3. Expectations Regarding the Physician Lifestyle Start Early

We are frequently amazed by the consumption lifestyle of students, trainees and new attending physicians as evidenced by their luxury automobiles, expensive vacations, $5 cups of coffee, $1,000 phones, and large homes. In the vast majority of situations, they are either financing these expenditures with debt or forgoing paying off debt to make these purchases. They do not seem to recognize that due to their significant negative net worth, they are poorer than the homeless man they passed on the street. The prevailing belief seems to be that they will be or are rich doctors, and thus they choose a consumption lifestyle commensurate with this expectation. However, what is usually missed is that due to the significant delay in both earning and saving, the impact of student debt, and the reality of reduced physician income among primary care and many subspecialties, even after residency most physicians cannot choose an upper-class consumption lifestyle while still adequately saving for retirement and paying off debt (Daily, Gutierrez and Bolin, 2018). What should be even more obvious is that very few medical trainees can afford upper-class lifestyles. In the BoM course, we have addressed this expectation with scenarios showing actual physician income and expense data, research demonstrating a threshold beyond which consumption does not increase happiness (Kahneman and Deaton, 2010), and a strategy of slowly growing into a new attending salary while rapidly reducing debt. While these educational methods have been helpful for our students, we believe this is an area in need of further focused education and research.

4. Sources of Trustworthy Physician Financial Education Are Rare

In arranging speakers for the BoM course, we have been surprised by both the frequent requests from financial salesmen to speak to potential prospective physician clients and the difficulty in identifying well-trained experts on physician financial issues. The neurologist and financial author William Bernstein put it this way, “If you act on the assumption that every broker, insurance salesman, mutual fund salesperson, and financial advisor you encounter is a hardened criminal, you will do just fine” (Bernstein, 2009). This highlights the difficulty in identifying trust-worthy, well-trained educators for the BoM course. We have ended up relying on physicians with expertise in business and finances and have utilized a few select finance professionals after significant vetting by the course director. In addition, The White Coat Investor (Dahle, 2014), which is written by an emergency medicine physician and financial blogger, has served as the primary text for our course.

5. A Single Course on Finances Is Helpful but Inadequate

Unfortunately, financial material is rarely taught in pre-medical classes, medical school, residency, fellowship, or continuing medical education courses. While the BoM course attempts to correct this deficit and introduce financial topics, 20 hours is insufficient to provide thorough, comprehensive financial education for all stages of a physician career. Because of time and logistical limitations, the BoM course is taught in a lecture format, which may limit knowledge acquisition and retention. In addition, the financial needs and interests of 4th-year medical students are different from those of attending physicians. While the initial goal of the BoM course was to provide comprehensive financial education, we have since adjusted the objectives to teach basic financial knowledge and skills and to introduce resources for further financial education. In an attempt to provide more comprehensive and longitudinal financial education, we have also recently created a medical school Honors in Finance track. This is available for students as early as their first year of medical school and consists of four years of quarterly didactic sessions, reading assignments, and mentor meetings. The ultimate goal is for participants to complete a personal financial plan prior to graduation. Despite these aforementioned limitations, we have still observed clear knowledge acquisition and behavioral change among our BoM students.  In a recent post-course survey, 95% of students reported making at least one behavioral change as a result of the course.  However survey comments like the following were very common: “Taking the BoM course was the catalyst that fostered my interest in personal finance.” It is clear that ongoing financial education is necessary for all physicians. Our hope is that our BoM course and others like it at all levels of medical training may address the significant need.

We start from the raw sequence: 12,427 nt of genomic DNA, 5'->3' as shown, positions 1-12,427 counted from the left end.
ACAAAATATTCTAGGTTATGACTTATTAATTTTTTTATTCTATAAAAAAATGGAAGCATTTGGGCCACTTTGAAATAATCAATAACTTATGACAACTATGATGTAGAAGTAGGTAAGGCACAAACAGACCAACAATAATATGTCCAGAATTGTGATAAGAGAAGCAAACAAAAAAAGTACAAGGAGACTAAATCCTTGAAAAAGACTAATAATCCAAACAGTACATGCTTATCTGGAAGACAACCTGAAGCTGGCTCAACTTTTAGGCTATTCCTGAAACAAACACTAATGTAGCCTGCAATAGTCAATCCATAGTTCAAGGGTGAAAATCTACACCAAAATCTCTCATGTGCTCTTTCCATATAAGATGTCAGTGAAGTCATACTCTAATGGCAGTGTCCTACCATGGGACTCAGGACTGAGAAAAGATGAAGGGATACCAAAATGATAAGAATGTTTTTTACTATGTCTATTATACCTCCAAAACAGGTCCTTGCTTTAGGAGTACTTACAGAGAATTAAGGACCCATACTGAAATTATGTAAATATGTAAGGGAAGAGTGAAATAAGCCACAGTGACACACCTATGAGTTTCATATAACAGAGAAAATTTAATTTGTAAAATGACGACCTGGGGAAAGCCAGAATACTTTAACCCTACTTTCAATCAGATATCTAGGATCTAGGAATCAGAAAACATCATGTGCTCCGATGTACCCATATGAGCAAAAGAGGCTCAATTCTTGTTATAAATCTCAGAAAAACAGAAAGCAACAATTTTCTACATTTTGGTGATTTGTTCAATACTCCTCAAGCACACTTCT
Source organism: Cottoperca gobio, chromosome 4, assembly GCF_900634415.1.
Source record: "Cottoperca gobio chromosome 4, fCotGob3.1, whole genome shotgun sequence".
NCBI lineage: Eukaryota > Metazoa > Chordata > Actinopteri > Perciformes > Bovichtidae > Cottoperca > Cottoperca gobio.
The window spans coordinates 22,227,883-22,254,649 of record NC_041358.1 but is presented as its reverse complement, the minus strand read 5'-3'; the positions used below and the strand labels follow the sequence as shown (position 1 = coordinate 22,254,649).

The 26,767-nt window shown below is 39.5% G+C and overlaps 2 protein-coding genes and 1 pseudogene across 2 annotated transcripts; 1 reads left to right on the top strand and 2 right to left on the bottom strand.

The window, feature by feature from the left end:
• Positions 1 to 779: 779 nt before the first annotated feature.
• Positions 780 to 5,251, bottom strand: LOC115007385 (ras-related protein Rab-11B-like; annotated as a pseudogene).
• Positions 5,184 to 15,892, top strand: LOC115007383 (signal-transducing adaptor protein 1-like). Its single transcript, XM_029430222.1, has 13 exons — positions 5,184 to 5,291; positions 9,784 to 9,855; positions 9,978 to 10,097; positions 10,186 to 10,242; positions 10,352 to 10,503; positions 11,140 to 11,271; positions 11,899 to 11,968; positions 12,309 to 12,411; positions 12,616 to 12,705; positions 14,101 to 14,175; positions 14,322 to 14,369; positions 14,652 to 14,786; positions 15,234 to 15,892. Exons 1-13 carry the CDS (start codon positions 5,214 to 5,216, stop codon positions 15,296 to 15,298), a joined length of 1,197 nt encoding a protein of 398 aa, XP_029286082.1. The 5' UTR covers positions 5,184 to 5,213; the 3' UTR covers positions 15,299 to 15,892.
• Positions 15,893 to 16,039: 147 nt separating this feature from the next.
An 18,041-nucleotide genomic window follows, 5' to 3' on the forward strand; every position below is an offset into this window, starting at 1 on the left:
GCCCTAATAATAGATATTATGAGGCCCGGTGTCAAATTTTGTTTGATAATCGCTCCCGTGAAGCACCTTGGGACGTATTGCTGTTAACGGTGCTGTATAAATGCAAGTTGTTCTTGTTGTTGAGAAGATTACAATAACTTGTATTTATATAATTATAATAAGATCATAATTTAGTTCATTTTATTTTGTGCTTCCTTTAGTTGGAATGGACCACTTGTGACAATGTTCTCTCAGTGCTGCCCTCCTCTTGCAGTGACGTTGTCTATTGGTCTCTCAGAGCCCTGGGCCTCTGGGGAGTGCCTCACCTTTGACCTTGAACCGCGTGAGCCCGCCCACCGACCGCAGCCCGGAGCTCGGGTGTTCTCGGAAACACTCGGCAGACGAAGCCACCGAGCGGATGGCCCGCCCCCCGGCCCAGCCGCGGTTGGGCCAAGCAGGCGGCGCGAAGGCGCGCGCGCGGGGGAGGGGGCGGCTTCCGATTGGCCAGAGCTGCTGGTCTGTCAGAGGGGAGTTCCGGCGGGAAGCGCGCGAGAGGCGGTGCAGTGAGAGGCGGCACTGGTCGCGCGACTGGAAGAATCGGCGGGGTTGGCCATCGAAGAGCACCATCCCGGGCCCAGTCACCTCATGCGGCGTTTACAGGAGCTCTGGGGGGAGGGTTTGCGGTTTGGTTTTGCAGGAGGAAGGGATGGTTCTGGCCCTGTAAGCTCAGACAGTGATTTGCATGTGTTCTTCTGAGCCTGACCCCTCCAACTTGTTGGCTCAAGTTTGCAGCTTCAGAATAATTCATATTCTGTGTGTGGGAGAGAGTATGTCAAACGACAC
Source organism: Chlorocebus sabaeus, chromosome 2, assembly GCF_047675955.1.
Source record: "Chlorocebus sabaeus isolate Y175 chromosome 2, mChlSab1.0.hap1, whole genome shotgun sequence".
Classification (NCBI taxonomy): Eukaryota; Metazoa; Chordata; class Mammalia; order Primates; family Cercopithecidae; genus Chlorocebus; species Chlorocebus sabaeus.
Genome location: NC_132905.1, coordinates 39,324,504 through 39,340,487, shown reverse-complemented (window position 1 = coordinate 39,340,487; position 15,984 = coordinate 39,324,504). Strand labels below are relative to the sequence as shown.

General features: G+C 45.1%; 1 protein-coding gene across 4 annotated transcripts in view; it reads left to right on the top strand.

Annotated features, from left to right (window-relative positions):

The BoM course has successfully led to behavioral changes and reduced stress among course participants (Mizell, Thrush and Steelman, forthcoming 2019).  However, the work is far from complete as the course’s long-term outcomes remain unknown, and few other courses providing physician-specific financial education exist. Our hope is that other educators and researchers will partner with us in teaching and studying this important topic so that future generations of physicians may be equipped to manage this important aspect of their lives and careers.